Monitoring Feed Intake
Although spring weather may not have extreme hot and cold temperatures,
quick changes and variation of temperatures, plus wind, rain and mud, can
alter cattle feed consumption patterns.
Beef cattle experts recommend close monitoring of feed intake and
maintaining daily feed records. These are crucial to bunk management and
keeping cattle performing efficiently.
Extension feedlot experts at Ohio State University recommend that your
feedlot cattle should always be eating fresh, high-quality feed no matter
what the conditions.1 They suggest the
following to help you monitor feed intake and reach this goal:
Use a feedbunk-scoring system on a scale from zero to five. A score of zero
implies that the feedbunk is empty. A score of zerominus (0-) means the bunk
has been empty for more than an hour. Zero-plus (0+) means the bunk is empty
except for a few fines or clumps of feed. A score of 1 means less than an
inch of feed is left in the bottom of the bunk. A score of 2 means 2 inches
of feed is left. A score of 3 means three inches and so on.
If the score is zero for two consecutive days, increase feed delivered to
cattle by 5 to 10 percent. If the score is 2 or more, reduce feed offered by
5 to 10 percent.
On the bunk sheet record the date, pen of cattle, amount of feed delivered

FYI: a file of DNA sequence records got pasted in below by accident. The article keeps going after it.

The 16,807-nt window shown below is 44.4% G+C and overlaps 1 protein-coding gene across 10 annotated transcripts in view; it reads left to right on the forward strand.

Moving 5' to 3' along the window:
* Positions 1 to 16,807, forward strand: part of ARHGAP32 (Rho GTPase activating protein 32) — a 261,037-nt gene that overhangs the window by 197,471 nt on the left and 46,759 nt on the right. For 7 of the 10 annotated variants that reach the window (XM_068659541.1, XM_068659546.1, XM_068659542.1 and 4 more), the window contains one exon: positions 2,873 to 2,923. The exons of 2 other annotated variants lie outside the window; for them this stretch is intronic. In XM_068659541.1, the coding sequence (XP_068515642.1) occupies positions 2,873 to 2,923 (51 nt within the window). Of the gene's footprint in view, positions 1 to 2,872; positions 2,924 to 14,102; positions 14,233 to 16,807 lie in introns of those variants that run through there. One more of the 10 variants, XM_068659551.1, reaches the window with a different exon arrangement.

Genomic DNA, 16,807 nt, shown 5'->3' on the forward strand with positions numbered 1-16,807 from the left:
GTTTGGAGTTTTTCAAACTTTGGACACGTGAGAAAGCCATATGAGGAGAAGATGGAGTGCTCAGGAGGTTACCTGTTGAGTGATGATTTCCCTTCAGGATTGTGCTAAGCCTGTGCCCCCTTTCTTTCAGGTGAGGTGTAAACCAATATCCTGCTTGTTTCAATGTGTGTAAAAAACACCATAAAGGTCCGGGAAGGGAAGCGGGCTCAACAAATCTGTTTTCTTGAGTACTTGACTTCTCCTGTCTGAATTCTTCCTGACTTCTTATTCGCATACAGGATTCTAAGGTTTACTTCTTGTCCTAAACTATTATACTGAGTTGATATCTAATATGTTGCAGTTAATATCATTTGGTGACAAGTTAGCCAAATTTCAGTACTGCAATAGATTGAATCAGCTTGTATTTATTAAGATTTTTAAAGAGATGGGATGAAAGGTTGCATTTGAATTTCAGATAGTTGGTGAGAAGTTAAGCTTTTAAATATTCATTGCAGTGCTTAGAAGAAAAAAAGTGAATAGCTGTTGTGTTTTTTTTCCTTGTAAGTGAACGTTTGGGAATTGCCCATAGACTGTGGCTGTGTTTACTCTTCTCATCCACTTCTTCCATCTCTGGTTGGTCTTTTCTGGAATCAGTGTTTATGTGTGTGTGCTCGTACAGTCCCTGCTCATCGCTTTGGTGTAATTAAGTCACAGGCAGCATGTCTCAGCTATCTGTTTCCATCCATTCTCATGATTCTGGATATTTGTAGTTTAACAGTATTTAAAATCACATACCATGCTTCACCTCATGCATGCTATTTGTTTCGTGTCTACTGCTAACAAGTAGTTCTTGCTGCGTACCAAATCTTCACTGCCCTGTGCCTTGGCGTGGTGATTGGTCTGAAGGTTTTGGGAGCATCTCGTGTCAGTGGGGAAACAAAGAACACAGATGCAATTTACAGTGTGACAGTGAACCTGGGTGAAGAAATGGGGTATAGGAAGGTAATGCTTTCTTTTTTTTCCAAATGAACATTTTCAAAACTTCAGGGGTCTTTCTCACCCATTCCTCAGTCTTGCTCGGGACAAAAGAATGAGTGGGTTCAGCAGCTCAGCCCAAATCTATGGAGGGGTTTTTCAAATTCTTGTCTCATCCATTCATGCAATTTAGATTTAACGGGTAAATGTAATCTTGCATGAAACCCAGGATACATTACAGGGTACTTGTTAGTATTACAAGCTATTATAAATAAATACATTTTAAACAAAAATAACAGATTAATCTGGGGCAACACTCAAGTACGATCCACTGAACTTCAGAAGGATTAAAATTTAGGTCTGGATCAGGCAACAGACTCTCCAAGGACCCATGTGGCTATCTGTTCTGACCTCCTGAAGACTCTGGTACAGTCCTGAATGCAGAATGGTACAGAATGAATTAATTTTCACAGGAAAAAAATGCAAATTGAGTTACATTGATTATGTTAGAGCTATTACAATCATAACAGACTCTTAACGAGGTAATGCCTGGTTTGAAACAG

and a bunk score. A feeder should have at least four days of records
whenever determining how much feed to put in the bunk.
The bunk score, combined with the amount of feed provided, can tell you if
intakes are going up, coming down or holding steady. Scores constantly in
the 2 to 3 range may lead to feed wastage and reduced feed efficiency.
- Observation—Look at the cattle when making a feed decision. If the
bunk is empty, determine if cattle look hungry or content? If they look
content, wait for a second or third day of empty bunks before increasing
the amount of feed.
- Manure—Tall firm stools are a sign cattle are consuming
significant levels of roughage. Flat brown stools indicate cattle are
eating higher amounts of grain but are not having digestive upsets. Flat
gray stools, a sign of acidosis, may be observed before an actual drop in
intake. Pens with a majority of flat brown stools and a few gray stools
are a sign that cattle are optimizing feed intake.
- Seasonal variation—Feeding schedules may need to be changed during
different seasons of the year.
- Weather conditions—Changing weather can cause erratic
intake patterns by cattle. Intake frequently increases prior to a